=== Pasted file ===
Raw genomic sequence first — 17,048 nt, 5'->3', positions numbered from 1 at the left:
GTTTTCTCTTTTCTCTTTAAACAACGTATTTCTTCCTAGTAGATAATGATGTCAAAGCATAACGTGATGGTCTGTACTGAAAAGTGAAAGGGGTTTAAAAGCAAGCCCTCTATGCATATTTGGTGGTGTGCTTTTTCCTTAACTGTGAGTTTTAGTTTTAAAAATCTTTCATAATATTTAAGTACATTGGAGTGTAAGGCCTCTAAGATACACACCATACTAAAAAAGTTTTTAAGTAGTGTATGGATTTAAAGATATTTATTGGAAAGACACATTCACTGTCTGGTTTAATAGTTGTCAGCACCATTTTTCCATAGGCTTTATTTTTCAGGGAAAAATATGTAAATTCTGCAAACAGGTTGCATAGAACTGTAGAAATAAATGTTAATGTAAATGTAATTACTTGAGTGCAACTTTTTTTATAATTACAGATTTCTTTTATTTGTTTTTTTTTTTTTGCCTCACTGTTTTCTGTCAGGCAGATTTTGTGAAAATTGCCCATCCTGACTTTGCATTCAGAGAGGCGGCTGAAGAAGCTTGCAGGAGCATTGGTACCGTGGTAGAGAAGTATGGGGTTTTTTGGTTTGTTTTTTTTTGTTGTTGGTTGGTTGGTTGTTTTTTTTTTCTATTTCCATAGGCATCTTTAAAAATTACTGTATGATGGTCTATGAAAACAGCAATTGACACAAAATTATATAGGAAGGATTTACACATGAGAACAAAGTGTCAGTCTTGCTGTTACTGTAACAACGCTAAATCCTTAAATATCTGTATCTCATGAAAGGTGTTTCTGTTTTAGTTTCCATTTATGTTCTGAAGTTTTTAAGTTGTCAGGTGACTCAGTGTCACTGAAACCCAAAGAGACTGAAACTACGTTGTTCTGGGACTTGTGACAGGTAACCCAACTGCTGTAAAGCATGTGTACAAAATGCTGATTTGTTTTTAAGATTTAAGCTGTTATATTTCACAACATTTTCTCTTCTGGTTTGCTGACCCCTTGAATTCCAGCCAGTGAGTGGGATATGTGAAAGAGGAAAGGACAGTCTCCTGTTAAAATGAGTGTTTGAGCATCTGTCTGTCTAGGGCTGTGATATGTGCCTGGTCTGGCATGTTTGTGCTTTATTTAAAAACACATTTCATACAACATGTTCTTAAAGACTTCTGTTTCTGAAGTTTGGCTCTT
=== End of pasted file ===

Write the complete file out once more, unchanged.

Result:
Raw genomic sequence first — 17,048 nt, 5'->3', positions numbered from 1 at the left:
GTTTTCTCTTTTCTCTTTAAACAACGTATTTCTTCCTAGTAGATAATGATGTCAAAGCATAACGTGATGGTCTGTACTGAAAAGTGAAAGGGGTTTAAAAGCAAGCCCTCTATGCATATTTGGTGGTGTGCTTTTTCCTTAACTGTGAGTTTTAGTTTTAAAAATCTTTCATAATATTTAAGTACATTGGAGTGTAAGGCCTCTAAGATACACACCATACTAAAAAAGTTTTTAAGTAGTGTATGGATTTAAAGATATTTATTGGAAAGACACATTCACTGTCTGGTTTAATAGTTGTCAGCACCATTTTTCCATAGGCTTTATTTTTCAGGGAAAAATATGTAAATTCTGCAAACAGGTTGCATAGAACTGTAGAAATAAATGTTAATGTAAATGTAATTACTTGAGTGCAACTTTTTTTATAATTACAGATTTCTTTTATTTGTTTTTTTTTTTTTGCCTCACTGTTTTCTGTCAGGCAGATTTTGTGAAAATTGCCCATCCTGACTTTGCATTCAGAGAGGCGGCTGAAGAAGCTTGCAGGAGCATTGGTACCGTGGTAGAGAAGTATGGGGTTTTTTGGTTTGTTTTTTTTTGTTGTTGGTTGGTTGGTTGTTTTTTTTTTCTATTTCCATAGGCATCTTTAAAAATTACTGTATGATGGTCTATGAAAACAGCAATTGACACAAAATTATATAGGAAGGATTTACACATGAGAACAAAGTGTCAGTCTTGCTGTTACTGTAACAACGCTAAATCCTTAAATATCTGTATCTCATGAAAGGTGTTTCTGTTTTAGTTTCCATTTATGTTCTGAAGTTTTTAAGTTGTCAGGTGACTCAGTGTCACTGAAACCCAAAGAGACTGAAACTACGTTGTTCTGGGACTTGTGACAGGTAACCCAACTGCTGTAAAGCATGTGTACAAAATGCTGATTTGTTTTTAAGATTTAAGCTGTTATATTTCACAACATTTTCTCTTCTGGTTTGCTGACCCCTTGAATTCCAGCCAGTGAGTGGGATATGTGAAAGAGGAAAGGACAGTCTCCTGTTAAAATGAGTGTTTGAGCATCTGTCTGTCTAGGGCTGTGATATGTGCCTGGTCTGGCATGTTTGTGCTTTATTTAAAAACACATTTCATACAACATGTTCTTAAAGACTTCTGTTTCTGAAGTTTGGCTCTT